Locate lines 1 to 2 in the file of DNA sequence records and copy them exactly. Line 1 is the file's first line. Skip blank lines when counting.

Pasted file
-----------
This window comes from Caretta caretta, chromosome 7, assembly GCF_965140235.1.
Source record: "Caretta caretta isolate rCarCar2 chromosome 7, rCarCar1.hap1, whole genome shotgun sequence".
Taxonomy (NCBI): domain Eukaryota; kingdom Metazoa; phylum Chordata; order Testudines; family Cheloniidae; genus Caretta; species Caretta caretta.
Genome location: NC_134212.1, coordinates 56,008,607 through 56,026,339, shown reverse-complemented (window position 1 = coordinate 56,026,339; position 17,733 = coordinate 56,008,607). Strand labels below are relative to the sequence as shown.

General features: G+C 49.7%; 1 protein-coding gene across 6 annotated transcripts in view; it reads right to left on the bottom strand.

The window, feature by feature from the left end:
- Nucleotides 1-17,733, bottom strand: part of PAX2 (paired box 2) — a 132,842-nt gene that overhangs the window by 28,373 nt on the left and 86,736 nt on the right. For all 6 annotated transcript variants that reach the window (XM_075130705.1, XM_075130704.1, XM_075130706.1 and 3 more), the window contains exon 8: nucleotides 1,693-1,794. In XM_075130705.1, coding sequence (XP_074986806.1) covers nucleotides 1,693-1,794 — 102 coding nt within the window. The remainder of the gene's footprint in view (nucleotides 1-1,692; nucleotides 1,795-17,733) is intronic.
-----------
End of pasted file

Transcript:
This window comes from Caretta caretta, chromosome 7, assembly GCF_965140235.1.
Source record: "Caretta caretta isolate rCarCar2 chromosome 7, rCarCar1.hap1, whole genome shotgun sequence".